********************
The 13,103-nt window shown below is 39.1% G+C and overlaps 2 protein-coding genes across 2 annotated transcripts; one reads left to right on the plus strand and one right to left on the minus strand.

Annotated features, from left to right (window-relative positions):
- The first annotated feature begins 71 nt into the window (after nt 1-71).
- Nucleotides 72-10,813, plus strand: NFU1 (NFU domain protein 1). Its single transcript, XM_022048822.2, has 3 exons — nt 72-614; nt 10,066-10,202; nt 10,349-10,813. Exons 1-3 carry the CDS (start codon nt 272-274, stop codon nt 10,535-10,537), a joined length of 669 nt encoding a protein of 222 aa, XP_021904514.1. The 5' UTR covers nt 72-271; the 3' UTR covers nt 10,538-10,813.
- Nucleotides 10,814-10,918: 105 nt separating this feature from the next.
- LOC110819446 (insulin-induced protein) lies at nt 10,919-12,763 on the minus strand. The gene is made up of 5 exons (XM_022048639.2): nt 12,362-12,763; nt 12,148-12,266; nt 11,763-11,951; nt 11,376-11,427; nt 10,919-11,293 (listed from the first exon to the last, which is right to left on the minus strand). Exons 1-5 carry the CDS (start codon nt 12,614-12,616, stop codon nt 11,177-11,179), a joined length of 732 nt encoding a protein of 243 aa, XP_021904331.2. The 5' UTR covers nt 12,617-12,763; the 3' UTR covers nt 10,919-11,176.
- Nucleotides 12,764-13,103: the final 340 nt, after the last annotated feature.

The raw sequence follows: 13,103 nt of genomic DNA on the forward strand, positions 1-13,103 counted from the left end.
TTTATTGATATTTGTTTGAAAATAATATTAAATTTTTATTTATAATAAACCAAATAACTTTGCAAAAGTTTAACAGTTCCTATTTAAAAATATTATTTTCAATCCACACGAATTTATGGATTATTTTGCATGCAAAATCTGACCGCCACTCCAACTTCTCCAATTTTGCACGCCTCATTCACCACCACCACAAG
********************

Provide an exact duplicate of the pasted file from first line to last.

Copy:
The 13,103-nt window shown below is 39.1% G+C and overlaps 2 protein-coding genes across 2 annotated transcripts; one reads left to right on the plus strand and one right to left on the minus strand.

Annotated features, from left to right (window-relative positions):
- The first annotated feature begins 71 nt into the window (after nt 1-71).
- Nucleotides 72-10,813, plus strand: NFU1 (NFU domain protein 1). Its single transcript, XM_022048822.2, has 3 exons — nt 72-614; nt 10,066-10,202; nt 10,349-10,813. Exons 1-3 carry the CDS (start codon nt 272-274, stop codon nt 10,535-10,537), a joined length of 669 nt encoding a protein of 222 aa, XP_021904514.1. The 5' UTR covers nt 72-271; the 3' UTR covers nt 10,538-10,813.
- Nucleotides 10,814-10,918: 105 nt separating this feature from the next.
- LOC110819446 (insulin-induced protein) lies at nt 10,919-12,763 on the minus strand. The gene is made up of 5 exons (XM_022048639.2): nt 12,362-12,763; nt 12,148-12,266; nt 11,763-11,951; nt 11,376-11,427; nt 10,919-11,293 (listed from the first exon to the last, which is right to left on the minus strand). Exons 1-5 carry the CDS (start codon nt 12,614-12,616, stop codon nt 11,177-11,179), a joined length of 732 nt encoding a protein of 243 aa, XP_021904331.2. The 5' UTR covers nt 12,617-12,763; the 3' UTR covers nt 10,919-11,176.
- Nucleotides 12,764-13,103: the final 340 nt, after the last annotated feature.

The raw sequence follows: 13,103 nt of genomic DNA on the forward strand, positions 1-13,103 counted from the left end.
TTTATTGATATTTGTTTGAAAATAATATTAAATTTTTATTTATAATAAACCAAATAACTTTGCAAAAGTTTAACAGTTCCTATTTAAAAATATTATTTTCAATCCACACGAATTTATGGATTATTTTGCATGCAAAATCTGACCGCCACTCCAACTTCTCCAATTTTGCACGCCTCATTCACCACCACCACAAG